José Benito, at the Civitas Metropolitano stadium, in an image uploaded to his BeReal account.
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“Sometimes it has also happened to me going to the Atleti field, it has left me half an hour before and I have said, well, I’ll wait”

The aforementioned photoAiD survey showed that 82% of users admitted that they have waited at least once for an interesting moment to post a photo. Another survey also pointed out another of the characteristics of this social network: the time of daily use -between 20 and 40 minutes, less than that of Instagram and especially TikTokwhere users spend 52 minutes a day on average.

“I, BeReal, look at it once a day. It’s not like I’m a hyper-busy person who says I can’t waste time, but it doesn’t hook you like Instagram or TikTok, which have an addictive point,” says Benito. “You see who’s reacting to each other, who’s talking back to whom, and you’re like, ‘Wow, my friend is dating a girl?'”

An app for generation Z

The success of BeReal’s expansion has no buts in numerical terms, but its most obvious shortcoming has been when it comes to achieving such a transversal audience in terms of age as its competitors, especially Facebook.

Today, BeReal is, above all, an app for generation Z -those born after 2000- and older users sometimes find they have few friends or acquaintances to connect with.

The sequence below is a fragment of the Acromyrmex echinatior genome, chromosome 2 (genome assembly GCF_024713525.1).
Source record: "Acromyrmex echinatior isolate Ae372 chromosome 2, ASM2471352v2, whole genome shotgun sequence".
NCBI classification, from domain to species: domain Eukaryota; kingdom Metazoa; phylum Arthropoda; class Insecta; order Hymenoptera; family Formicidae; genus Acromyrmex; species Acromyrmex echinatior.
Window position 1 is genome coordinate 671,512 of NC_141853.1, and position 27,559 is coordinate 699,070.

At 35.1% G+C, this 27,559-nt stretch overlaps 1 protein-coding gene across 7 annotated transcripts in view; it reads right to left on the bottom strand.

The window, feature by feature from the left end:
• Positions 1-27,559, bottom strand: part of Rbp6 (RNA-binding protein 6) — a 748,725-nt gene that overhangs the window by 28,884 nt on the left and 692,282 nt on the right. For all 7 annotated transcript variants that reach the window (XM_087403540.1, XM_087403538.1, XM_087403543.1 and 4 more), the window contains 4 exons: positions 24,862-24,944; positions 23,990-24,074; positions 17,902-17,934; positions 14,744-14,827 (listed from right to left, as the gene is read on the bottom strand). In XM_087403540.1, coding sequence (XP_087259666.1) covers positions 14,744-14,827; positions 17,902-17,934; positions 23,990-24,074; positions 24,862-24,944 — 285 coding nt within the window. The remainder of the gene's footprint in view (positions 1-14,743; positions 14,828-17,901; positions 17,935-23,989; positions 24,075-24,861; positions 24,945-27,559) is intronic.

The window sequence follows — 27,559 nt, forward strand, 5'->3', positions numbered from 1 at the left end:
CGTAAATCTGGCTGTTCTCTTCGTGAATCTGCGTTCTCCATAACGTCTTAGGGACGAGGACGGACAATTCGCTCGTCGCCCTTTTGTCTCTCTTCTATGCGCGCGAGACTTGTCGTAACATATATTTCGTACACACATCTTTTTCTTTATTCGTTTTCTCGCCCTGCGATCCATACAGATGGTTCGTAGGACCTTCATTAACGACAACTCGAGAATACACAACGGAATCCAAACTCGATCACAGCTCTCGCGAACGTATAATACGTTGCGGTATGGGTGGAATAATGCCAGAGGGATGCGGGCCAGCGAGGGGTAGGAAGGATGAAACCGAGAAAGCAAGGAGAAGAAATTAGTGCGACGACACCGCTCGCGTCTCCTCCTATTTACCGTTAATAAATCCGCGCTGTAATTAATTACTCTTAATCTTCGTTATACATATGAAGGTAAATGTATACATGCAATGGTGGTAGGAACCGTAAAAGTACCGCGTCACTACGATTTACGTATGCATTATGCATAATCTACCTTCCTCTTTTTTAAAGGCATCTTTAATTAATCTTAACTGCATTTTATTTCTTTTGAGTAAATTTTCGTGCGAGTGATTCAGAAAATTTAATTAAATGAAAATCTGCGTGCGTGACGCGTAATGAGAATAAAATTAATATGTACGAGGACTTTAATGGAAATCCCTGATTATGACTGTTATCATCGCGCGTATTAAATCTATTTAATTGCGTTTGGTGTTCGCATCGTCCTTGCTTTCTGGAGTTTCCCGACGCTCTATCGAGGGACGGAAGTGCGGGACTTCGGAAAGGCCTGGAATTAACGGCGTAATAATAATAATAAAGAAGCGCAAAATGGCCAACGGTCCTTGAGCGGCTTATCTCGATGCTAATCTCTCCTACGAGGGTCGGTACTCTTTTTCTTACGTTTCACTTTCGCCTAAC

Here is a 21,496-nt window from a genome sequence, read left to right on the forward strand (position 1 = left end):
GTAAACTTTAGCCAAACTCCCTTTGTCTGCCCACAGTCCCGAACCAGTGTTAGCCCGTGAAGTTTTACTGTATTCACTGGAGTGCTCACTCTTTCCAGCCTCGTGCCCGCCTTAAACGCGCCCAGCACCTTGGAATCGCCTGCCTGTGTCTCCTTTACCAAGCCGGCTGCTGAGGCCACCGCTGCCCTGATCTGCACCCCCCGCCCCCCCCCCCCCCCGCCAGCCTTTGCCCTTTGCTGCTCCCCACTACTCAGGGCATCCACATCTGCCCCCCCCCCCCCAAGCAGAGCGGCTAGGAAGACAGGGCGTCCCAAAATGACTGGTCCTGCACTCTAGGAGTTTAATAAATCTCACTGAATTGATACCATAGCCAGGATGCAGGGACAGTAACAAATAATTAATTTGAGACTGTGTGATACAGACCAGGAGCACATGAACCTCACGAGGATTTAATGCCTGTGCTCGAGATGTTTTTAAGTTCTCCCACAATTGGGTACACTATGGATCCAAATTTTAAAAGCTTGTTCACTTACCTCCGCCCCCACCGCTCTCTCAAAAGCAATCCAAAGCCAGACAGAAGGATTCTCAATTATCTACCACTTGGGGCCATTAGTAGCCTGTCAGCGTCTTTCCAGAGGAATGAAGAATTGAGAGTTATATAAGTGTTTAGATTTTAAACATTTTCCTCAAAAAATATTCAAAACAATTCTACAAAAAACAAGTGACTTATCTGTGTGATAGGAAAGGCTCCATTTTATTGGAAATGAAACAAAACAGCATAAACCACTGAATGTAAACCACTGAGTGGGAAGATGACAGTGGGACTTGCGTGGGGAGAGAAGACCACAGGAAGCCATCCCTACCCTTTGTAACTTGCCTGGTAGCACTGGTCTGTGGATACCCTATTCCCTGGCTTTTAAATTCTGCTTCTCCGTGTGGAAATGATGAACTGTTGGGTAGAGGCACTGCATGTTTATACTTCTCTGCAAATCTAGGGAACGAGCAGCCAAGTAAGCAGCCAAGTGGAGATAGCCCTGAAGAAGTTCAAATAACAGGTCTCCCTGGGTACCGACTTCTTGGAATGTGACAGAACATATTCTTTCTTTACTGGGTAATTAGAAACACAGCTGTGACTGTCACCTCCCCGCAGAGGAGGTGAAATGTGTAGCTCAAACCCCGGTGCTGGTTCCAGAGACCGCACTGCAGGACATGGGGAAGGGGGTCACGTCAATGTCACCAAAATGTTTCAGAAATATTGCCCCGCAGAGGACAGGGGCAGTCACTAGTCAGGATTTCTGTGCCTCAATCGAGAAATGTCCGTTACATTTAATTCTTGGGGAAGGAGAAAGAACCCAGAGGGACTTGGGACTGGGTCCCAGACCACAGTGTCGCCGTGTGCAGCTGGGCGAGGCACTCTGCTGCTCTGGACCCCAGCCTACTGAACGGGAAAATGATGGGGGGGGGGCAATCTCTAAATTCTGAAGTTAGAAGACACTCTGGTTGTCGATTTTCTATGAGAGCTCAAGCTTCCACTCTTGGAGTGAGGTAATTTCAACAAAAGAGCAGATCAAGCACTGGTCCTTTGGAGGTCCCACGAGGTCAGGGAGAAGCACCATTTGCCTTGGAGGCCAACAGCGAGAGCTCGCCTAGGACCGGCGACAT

Rocío Márquez, a 30-year-old doctor, found out about BeReal through Instagram. The new app has an option that allows content to be shared on other social networks and it is common to see Instagram users showing the double image feature captured through BeReal in their stories.

Rocío Márquez, in the kitchen of her house, in an image uploaded to the BeReal social network.
Rocío Márquez, in the kitchen of her house, in an image uploaded to the BeReal social network.
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“I’ve noticed that people younger than me use it, it’s like from a later generation”

“I saw it very frequently but I wasn’t interested because I didn’t want to make another app. Until a close friend did it and I downloaded it about three months ago,” says Márquez. “I have realized that people younger than me use it, it is like from a later generation. I have realized that I have, for example, a cousin and that cousin and that he has all his friends but people my age do not almost no one uses it. I have few contacts, and the ones I do have are almost all younger.”

Will BeReal be able to maintain its growth? Can it expand to other audiences that are not so young? Will it be possible to make all this profitable without losing its essence? All those doubts will only be answered by time. For now, all that remains is to keep an eye out for the next “BeReal time” notification.